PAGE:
|Sydney Morning Herald, Monday 19th June 1876
Windsor (From our Correspondent)
COMMITTALS ON RIOTING ON QUEEN'S BIRTHNIGHT.
Police Office, Friday, June 9 - Before Messrs. J. B. Johnston and W. Lamrock, J.P.s, James Moses, Henry Pye, Thomas Mills, William Williams alias Stokes, Peter Carroll, jun., Daniel Grono, Michael Byrnes, Patrick Norris, and Spencer Holland were charged with riotously assembling on the 24th of May last, in George-street, Windsor, and with sticks and stones assaulting constables Berkleman, Carew, and Grace whilst in the execution of their duty. Mr. Neilson watched the case for defendants.
Senior-sergeant Fitzpatrick said the information was laid by him; he knew nothing about the defendants except Thomas Mills ; he saw him on the night named rolling a burning tar barrel in George Street, and told him not to do so ; Mills then left the barrel and joined the mob in the street; stones ware thrown at witness from the crowd, and he heard some one say from amongst them, Wait till bye-and-bye, you, and you'll get it; stones were again thrown, and he after wards saw Mills and another go up the street with a tar barrel, but not alight; he heard Mills cry out, Roll up boys, for the park; at Dean's he saw a tar barrel on fire, and then a rush of the mob from Thompson's square; the mob were howling and hooting, and stopped near the site of the old Baraba Hotel where there were any quantity of brickbats.
Constable Grace stated that he saw defendant Williams in custody of constables Berkleman and Carew: a large number were following, and witness went to assist in taking defendant; stones were thrown from the mob, and Constable Carew was disabled and Constable Berkleman knocked down, and the defendant Williams got away; at that time defendant Moses came up and struck witness a violent blow on the jaw, which cut him to the bone, and he had to get the wound sewn up.
Senior Constable Berkleman said that on the night of the 24th of May he was in company with constables Carew and Grace when Mr. John Lane gave a person in charge for breaking his window; the defendant Williams was the person; on the way to the watch-house a mob of two or three hundred persons followed in a most disorderly manner ; witness was hit twice, once on the back with a stone or a brick with great force, and a second time, opposite the Royal Hotel, he was struck by a stone on the back of the head, and also received a blow in the face, which knocked him down; he bled much, and was carried off the street to the residence of Mr. Gosper; he was confined to his bed four days; from 7 o'clock that evening till 10 the town was in a state of riot.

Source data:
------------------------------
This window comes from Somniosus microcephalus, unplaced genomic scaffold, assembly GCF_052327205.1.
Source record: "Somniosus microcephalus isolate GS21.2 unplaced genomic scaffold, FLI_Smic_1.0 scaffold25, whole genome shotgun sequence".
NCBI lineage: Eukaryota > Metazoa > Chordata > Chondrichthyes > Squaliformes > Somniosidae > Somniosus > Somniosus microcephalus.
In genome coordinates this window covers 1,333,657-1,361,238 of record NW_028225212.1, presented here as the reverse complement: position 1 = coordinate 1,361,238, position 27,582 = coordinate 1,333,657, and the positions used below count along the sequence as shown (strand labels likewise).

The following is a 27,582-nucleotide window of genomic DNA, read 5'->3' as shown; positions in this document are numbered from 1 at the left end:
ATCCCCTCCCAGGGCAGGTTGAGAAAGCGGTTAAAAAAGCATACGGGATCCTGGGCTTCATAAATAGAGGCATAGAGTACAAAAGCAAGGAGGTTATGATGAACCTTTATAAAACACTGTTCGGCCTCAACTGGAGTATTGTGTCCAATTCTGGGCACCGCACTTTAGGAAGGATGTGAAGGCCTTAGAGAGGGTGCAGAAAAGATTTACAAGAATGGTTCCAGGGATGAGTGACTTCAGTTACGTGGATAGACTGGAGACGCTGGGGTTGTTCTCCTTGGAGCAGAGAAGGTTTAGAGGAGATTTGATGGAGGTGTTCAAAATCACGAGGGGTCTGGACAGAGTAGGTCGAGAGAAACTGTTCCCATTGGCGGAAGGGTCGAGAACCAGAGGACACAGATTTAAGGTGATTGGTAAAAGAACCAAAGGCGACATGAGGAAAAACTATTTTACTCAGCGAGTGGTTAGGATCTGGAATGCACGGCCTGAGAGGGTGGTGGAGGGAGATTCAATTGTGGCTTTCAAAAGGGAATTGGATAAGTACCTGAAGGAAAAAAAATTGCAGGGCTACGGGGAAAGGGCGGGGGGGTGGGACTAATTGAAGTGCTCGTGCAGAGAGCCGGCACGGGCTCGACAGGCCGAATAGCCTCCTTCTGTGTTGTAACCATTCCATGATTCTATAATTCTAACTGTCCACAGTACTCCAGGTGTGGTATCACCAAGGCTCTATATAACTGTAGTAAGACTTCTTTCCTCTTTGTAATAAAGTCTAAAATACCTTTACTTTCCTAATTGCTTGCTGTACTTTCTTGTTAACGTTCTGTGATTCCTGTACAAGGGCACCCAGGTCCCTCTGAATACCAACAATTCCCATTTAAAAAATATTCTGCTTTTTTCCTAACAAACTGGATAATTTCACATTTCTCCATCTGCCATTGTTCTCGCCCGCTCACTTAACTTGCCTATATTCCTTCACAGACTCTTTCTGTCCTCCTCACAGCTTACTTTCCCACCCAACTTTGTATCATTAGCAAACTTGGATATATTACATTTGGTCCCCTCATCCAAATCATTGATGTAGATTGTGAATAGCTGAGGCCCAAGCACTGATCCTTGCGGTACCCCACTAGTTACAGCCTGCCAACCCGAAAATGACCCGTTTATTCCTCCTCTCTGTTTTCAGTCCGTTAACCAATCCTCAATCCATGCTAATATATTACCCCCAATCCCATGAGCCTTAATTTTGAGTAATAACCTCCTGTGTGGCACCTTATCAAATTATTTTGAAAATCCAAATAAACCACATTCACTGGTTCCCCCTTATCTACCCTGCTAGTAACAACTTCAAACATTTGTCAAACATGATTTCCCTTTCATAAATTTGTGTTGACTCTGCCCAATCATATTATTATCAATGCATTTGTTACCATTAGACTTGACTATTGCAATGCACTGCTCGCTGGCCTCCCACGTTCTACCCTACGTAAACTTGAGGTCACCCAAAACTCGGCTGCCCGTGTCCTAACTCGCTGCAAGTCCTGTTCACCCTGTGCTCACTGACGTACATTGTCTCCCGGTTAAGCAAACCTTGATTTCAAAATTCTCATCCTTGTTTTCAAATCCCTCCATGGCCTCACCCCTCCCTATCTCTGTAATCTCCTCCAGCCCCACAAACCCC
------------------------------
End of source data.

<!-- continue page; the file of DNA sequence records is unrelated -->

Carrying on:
Constable Carew said he was on duty with the previous witness when Williams was given into their custody by Mr John Lane, near Doyle's public house from there to where defendant Williams was rescued they were followed by a mob and witness was struck repeatedly and bled much; he was afterwards confined to his bed for two or three days. Tar barrels were burning in the streets and Bryam's chemist shop was in danger; stones and bricks were thrown upon the house; he saw defendant Carroll in the mob and spoke to him when Carroll replied by asking him, Would he lock him up? The mobs were making a great noise and the witness told them to be quiet.
John Lane stated that he kept a boot warehouse in George Street; on the night of the 24th of May last a number of persons assembled in front of his house, and a stone was thrown through a window of it and then other stones were thrown by two men - Williams was one of them, he secured Williams, and the other man ran away. He gave Williams into custody; witness followed the police and saw a stone thrown at them; he saw another person about to throw a stone, and took it from him; he could not recognize any of the defendants as being that man; in endeavoring to identify the person he was struck in the face; whilst the disturbance was going on he was in fear and terror; he believed it was the defendant Norris who struck him.
John Lane jun said he saw the defendant Holland near Doyle’s public house, running towards Harris's; he saw Holland four or five times in the mob during the night; he was near the Royal Hotel when the police were assaulted and saw Moses and Norris there.